It’s 10 AM: Do you know where your gym teacher is?

When you hear “cotreatment,” what other professionals spring to mind? OTs? PTs? How about your friendly neighborhood adapted phys ed teacher? In this study, an SLP and an adapted PE teacher (I’m guessing they don’t like to be called APEs?) teamed up to teach concept vocabulary to 10 pre-kindergarteners with Down Syndrome.

Why target vocabulary in gym class? A couple of reasons. One, having physical experiences related to a new word increases the semantic richness of the learning—something that we know helps kids. Two, a branch of developmental theory (dynamic systems theory, if you’re interested!) holds that language and motor skills develop in a coordinated, interconnected way. Plus? Getting up and moving during your vocab lesson is fun!

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Each week, five different concept words were targeted by the SLP only, the adapted PE teacher only, or both in a co-treatment condition. Teaching occurred in 30-minute large group lessons, four days per week for nine weeks total. Check out the article for specifics about what the lessons looked like in each condition—the key thing is that with co-treatment, the kids got to demonstrate receptive understanding of the concepts through a variety of gross motor actions.

Overall, the intervention had a weak effect with only the PE teacher (makes sense, since teaching words isn’t the point of gym), and a medium effect if the SLP was involved. Out of the ten children, four learned more concepts in co-treatment weeks as compared to weeks when the SLP or PE teacher worked alone. The other six did about the same either way. The authors noticed that the kids who learned better in co-treatment were the children with the highest non-verbal intelligence scores and better ability to use effortful control (so, for example, stopping when a grownup says to stop), but more research is needed to draw strong conclusions from those results. Big picture, here? This type of co-treatment, when done thoughtfully and collaboratively, doesn’t hurt and may help some kids. Also, when many of us are trying to get out of the therapy room and treat kids where they are, bringing intervention to gym class makes a lot of sense from a “least restrictive” point of view. And once again… it’s fun!

 

Lund, E., Young, A., & Yarbrough, R. (2019). The Effects of Co-Treatment on Concept Development in Children With Down Syndrome. Communication Disorders Quarterly, 1525740119827264. doi:10.1177/1525740119827264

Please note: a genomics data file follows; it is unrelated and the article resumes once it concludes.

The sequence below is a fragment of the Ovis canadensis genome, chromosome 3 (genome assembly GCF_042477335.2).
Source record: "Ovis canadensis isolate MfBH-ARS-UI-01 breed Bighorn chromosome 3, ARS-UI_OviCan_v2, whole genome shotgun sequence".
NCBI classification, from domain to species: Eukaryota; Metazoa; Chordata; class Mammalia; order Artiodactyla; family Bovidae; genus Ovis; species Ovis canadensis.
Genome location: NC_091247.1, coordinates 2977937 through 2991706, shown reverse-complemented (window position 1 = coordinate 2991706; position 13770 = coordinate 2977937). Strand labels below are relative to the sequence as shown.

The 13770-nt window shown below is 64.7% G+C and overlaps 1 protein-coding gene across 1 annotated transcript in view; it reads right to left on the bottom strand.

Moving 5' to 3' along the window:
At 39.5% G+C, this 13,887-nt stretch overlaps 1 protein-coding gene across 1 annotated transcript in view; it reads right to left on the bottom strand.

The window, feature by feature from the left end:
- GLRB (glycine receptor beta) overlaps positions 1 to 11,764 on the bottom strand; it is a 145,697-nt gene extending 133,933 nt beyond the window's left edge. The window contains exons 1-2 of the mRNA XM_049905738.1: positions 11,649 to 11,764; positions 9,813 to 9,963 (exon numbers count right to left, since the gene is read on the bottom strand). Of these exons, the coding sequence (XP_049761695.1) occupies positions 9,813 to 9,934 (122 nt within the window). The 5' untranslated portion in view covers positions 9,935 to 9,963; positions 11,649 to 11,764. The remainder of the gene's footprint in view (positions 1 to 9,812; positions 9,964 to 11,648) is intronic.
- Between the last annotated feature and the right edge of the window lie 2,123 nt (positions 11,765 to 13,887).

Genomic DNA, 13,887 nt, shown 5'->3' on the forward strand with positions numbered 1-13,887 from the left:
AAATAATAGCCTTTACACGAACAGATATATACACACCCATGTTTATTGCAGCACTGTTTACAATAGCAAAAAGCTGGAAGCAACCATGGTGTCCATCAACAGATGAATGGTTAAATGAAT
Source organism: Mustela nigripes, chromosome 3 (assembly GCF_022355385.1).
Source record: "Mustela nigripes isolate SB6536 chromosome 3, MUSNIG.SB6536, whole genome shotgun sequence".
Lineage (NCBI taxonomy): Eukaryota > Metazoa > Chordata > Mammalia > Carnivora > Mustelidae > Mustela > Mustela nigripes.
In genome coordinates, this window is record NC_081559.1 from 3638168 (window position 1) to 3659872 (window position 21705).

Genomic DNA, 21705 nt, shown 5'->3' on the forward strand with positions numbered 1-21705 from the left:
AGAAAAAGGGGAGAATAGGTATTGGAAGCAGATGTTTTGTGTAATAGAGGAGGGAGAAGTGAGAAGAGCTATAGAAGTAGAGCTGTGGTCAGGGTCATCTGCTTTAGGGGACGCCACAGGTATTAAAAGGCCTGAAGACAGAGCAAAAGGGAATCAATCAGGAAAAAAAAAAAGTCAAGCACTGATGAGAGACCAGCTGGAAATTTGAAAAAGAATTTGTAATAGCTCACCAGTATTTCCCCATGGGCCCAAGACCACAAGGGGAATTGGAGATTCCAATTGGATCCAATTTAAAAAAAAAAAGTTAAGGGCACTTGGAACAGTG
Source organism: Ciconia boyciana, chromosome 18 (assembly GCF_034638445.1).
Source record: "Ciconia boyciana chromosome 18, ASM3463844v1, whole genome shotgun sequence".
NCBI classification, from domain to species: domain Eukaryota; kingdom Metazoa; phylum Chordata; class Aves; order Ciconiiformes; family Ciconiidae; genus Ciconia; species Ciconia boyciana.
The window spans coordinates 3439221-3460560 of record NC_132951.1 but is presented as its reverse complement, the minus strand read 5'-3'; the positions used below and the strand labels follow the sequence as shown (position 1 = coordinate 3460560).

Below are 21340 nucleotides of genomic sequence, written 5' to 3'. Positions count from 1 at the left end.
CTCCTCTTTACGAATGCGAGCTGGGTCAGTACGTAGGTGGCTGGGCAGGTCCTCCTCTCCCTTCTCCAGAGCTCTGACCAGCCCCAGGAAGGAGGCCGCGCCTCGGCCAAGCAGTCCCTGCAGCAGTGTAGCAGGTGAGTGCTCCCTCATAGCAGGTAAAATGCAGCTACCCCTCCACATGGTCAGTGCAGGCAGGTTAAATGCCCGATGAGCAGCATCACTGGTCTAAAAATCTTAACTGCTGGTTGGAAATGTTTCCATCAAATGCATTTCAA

The ins and outs of variability for teaching prepositions

Studies have shown that variability (using a mix of different examples) can improve vocabulary and grammar learning for preschoolers with Developmental Language Disorder (DLD). In this study, Nicholas and colleagues wanted to find out if variability also helped children learn prepositions.

Two prepositions, above and beside, were targeted in the study; the children didn’t know those words before the training began. The researchers controlled the variability of both (1) the objects presented to the children to demonstrate the meaning of the prepositions, and (2) the labels the clinicians used for those objects:

 
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There were 3 groups. In each group, one morpheme was taught with low variability and the other was taught with high variability over three short sessions:

  1. Typically developing children, high/low object and label variability

  2. Typically developing children, high/low object variability only

  3. Children with DLD, high/low object variability only 

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This was an early, exploratory study using a series of cases, so the results are a little tricky to interpret. In the first group, half of the typically developing children showed a benefit for low object and label variability (e.g., This is above that, demonstrated with similar objects). In the second group, 4 of 6 typically developing children showed a benefit for high object variability (e.g., This is above that, demonstrated with different objects). Results for children with DLD in the third group were more mixed. Four children did better when objects had low variability, but two children did better with high object variability. Overall, children with higher language skills seemed to benefit more from label variability, and children with higher receptive vocabulary seemed to benefit more from object variability.